These plants really don’t like to be moist, so the soil should be completely dry before watering again.
You can test whether your bougainvillea is being overwatered with a simple touch test.
Wait around 5 days after watering and then touch the soil. If you find that the soil is moist or wet, then you should definitely adjust your watering schedule.
Be sure to use a pot with draining holes and not to place any sort of tray or saucer under it, so that the water isn’t being trapped into the soil.
Consistent overwatering can lead to the fungal disease root rot, which can be fatal for bougainvillea.
Plant shock is a state of trauma that plants go through after having their habitats or climates abruptly changed.
If your bougainvillea has recently been transplanted to a new location or been moved to a cooler environment, then it very likely that your plant is in shock.
This isn’t necessarily fatal for bougainvillea, and in most cases can be reversed.
Make sure that the area you have moved your plant into isn’t under 50 degrees Fahrenheit (10 degrees Celsius), and ensure that the plant is getting lots of direct sunlight.
A bougainvillea needs at least 6 hours of direct sunlight a day to be fully healthy and thriving.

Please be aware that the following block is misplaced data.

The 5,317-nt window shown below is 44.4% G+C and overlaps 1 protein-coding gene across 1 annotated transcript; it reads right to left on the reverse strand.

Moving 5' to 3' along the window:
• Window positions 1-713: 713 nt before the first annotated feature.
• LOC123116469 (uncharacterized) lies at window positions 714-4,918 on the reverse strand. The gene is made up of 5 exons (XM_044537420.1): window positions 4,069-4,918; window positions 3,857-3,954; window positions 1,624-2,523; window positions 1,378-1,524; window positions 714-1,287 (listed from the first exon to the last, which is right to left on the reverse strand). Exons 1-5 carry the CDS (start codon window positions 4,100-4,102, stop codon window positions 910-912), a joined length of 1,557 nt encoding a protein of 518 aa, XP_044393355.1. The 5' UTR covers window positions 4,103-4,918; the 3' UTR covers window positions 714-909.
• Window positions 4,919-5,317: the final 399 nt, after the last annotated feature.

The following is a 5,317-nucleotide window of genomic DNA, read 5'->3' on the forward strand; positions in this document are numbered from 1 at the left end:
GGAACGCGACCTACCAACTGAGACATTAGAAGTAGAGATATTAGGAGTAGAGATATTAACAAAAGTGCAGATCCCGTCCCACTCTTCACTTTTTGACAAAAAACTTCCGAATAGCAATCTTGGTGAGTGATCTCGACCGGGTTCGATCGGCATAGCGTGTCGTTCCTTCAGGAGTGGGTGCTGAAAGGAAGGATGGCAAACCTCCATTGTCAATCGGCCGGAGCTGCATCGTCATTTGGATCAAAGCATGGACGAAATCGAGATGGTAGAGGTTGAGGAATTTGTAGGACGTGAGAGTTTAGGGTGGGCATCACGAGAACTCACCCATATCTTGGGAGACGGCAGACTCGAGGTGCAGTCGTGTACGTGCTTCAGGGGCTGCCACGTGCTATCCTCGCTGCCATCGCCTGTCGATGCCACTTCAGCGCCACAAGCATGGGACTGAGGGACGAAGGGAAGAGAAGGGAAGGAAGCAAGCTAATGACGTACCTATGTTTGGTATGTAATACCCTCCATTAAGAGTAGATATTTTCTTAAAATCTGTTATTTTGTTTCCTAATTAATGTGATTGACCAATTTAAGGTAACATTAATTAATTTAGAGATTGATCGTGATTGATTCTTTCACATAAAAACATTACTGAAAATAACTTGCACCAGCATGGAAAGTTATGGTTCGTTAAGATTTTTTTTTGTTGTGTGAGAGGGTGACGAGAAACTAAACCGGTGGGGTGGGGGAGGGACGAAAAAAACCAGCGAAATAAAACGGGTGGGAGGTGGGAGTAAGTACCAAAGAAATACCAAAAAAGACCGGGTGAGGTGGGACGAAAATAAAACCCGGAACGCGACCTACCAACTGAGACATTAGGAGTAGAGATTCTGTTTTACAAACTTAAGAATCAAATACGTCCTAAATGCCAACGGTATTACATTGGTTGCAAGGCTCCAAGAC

It may take up to 3 months for your bougainvillea’s leaves and new growth to return after being affected by plant shock.
All it takes are direct sunlight and very occasional watering for it to return to its original health.
Although rare, aphid infestation is the most common form of the disease in bougainvillea.
Aphids are small bugs, that can barely be seen with the naked eye, that will eat away at your plant’s leaves.
Aphid-infested leaves will become off-colored and start to wilt and drop over time.
Examine the stems and leaves for signs of insect sightings. This can be treated quite easily if caught early enough.
The insects can be removed by hand or by gently spraying the plant with a little water.
There are also professional plant treatments that can be purchased for tackling aphids.
Frequently Asked Questions about Bougainvilleas Dropping Leaves
Do bougainvilleas need to be fertilised?
Bougainvilleas can be fertilized every 4-6 weeks during the spring and summer months using a tablespoon of standard hibiscus fertilizer. Bougainvilleas do not need to be fertilized during the winter and fall months.
What is the lifespan of a bougainvillea?
It is common for a bougainvillea to still be alive and blooming when it’s over 10 years old. They can last decades if maintained and cared for properly.
When does a bougainvillea bloom?
Bougainvillea blooms between early summer and early fall.
Marcel runs the place around here. He has a deep passion for houseplants & gardening and is constantly on the lookout for yet another special plant to add to his arsenal of houseplants, succulents & cacti.
Marcel is also the founder of Iseli International Commerce, a sole proprietorship company that publishes a variety of websites and online magazines.